Where might you find the oldest oceanic crust on the planet?
According to a new study, that would be the eastern Mediterranean Sea, where a piece of crust has been identified that could be as much as 340 million years old. While the shell of Earth’s surface can date to billions of years on land, the oldest pieces to be found beneath the ocean rarely date to more than 200 million years.
This research, published Monday in the journal Nature Geoscience, used magnetic sensing equipment to peer through as much as eight miles of sediment that blankets the floor of the Mediterranean, and see the crust below.
"Changes in the magnetic field's orientation over time are recorded in the ocean floors, creating a unique barcode that provides a timestamp for crust formation," Roi Granot, the study’s author, said in a statement. "The results shed new light on the tectonic architecture and evolution of this region and have important implications on various geodynamic processes."
Oceanic crust is so young, relatively speaking, because of the way it forms. Originating at mid-ocean ridges, where hot magma seeps from the planet’s inner regions, the crust thus formed gradually shifts outward, toward the edges of the ocean.
When it reaches those peripheries and encounters the continents, it slips beneath and is reabsorbed into the Earth’s mantle, eventually to rise again as fresh magma.
But for the period that oceanic crust does grace the seafloor, it holds distinctive magnetic characteristics that imprint certain information readable to those with relevant insight, and appropriately equipped. As the magma cools, moving away from the mid-ocean ridges, magnetic minerals within align themselves with the Earth’s magnetic field, something that changes at irregular intervals.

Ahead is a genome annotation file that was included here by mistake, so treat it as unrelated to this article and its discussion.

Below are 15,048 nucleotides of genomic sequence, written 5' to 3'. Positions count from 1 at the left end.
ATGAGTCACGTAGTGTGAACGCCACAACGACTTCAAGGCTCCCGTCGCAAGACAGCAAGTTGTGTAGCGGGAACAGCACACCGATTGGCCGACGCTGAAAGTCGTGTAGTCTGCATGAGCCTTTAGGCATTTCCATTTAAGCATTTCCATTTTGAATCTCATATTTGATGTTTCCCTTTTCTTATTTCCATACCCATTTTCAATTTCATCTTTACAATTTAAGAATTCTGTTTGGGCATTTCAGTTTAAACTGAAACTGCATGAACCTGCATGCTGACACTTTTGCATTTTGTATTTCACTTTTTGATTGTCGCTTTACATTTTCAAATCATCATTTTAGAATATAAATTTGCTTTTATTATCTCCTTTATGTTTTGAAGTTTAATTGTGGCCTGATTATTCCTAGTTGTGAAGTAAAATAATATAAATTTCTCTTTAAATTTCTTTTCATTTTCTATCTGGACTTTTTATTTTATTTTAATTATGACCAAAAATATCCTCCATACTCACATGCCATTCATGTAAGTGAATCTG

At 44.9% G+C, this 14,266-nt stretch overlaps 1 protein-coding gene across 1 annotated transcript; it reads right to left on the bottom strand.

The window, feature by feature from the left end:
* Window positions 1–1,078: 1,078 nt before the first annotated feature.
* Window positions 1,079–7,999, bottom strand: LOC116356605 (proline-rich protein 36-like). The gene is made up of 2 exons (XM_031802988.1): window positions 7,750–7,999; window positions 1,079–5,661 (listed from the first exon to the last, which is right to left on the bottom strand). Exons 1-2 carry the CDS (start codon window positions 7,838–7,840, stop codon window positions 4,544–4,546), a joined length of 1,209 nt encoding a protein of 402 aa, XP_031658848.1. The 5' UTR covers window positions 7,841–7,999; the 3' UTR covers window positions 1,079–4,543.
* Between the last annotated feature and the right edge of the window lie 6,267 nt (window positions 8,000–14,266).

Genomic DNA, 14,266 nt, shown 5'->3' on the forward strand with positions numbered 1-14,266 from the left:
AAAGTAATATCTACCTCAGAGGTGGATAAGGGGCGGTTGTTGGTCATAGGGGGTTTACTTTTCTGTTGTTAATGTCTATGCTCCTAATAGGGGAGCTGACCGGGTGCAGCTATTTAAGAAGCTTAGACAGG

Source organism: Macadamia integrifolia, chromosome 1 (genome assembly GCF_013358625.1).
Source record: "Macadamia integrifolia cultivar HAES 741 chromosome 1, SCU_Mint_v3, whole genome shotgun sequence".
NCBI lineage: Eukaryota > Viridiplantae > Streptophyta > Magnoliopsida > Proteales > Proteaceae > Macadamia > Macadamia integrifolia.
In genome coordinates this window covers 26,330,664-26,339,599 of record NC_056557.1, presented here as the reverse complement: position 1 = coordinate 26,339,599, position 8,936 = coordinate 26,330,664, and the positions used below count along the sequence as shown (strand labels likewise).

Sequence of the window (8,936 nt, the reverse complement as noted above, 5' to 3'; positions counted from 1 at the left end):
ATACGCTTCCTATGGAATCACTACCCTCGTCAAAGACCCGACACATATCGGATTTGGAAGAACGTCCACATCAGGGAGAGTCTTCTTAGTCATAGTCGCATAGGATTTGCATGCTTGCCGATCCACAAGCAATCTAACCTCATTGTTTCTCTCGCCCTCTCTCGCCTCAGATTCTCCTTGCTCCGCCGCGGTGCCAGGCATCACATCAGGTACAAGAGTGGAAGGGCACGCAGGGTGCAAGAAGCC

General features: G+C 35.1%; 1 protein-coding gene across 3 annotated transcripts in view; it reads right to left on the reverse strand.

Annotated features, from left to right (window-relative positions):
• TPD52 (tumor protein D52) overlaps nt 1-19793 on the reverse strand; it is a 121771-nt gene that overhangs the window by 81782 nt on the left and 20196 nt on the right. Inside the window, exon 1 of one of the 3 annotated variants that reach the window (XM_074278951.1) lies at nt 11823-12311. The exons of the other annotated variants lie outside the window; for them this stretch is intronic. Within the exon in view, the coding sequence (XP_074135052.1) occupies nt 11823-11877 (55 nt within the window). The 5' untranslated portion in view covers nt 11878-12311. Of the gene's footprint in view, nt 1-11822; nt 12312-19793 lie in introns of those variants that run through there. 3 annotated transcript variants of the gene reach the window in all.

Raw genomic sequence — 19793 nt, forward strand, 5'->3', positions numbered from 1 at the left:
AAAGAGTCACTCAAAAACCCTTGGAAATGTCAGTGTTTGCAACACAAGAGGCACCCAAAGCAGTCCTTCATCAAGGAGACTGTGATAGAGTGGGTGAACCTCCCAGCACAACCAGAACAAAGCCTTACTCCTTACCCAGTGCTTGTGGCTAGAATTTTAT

In aiming to read these signatures at the bottom of the Mediterranean, Dr. Ganot and colleagues towed magnetic sensors behind a boat, collecting 4,300 miles of marine magnetic profiles over four research trips between 2012 and 2014.
The results clearly depicted oceanic crust, and Ganot was able to date it to 340 million years, putting it far beyond the oldest recorded segment previously discovered, which sits off Japan.
“It would mean that this ocean was formed while Pangea, the last supercontinent, was still in the making,” Ganot told Business Insider.
Yet not everyone is persuaded by the findings, citing, for one thing, the miles of sediment concealing the crust, which make any readings hard to interpret.
“This is a nice suggestion that certainly will promote more debate,” Uri ten Brink at the US Geological Survey in Woods Hole, Massachusetts, told New Scientist. “But it is by no means something that one can totally hang their hat on.”